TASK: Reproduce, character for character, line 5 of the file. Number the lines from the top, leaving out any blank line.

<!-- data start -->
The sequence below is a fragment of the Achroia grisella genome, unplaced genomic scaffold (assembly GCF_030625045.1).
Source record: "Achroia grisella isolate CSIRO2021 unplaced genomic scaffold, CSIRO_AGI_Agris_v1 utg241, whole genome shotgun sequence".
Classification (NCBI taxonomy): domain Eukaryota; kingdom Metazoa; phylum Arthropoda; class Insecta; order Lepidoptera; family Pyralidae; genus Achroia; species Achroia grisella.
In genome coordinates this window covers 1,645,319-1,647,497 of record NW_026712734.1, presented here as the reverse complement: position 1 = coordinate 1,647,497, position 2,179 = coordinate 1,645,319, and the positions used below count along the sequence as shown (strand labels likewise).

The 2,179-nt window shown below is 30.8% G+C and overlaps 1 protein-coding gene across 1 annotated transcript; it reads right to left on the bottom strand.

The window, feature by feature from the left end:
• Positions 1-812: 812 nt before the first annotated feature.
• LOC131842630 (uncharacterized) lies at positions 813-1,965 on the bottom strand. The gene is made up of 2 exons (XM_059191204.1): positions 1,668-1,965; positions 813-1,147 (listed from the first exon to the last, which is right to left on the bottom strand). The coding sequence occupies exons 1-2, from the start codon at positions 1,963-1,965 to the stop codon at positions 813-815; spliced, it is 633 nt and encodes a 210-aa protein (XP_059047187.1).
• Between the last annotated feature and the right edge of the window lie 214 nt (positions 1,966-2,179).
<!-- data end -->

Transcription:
The 2,179-nt window shown below is 30.8% G+C and overlaps 1 protein-coding gene across 1 annotated transcript; it reads right to left on the bottom strand.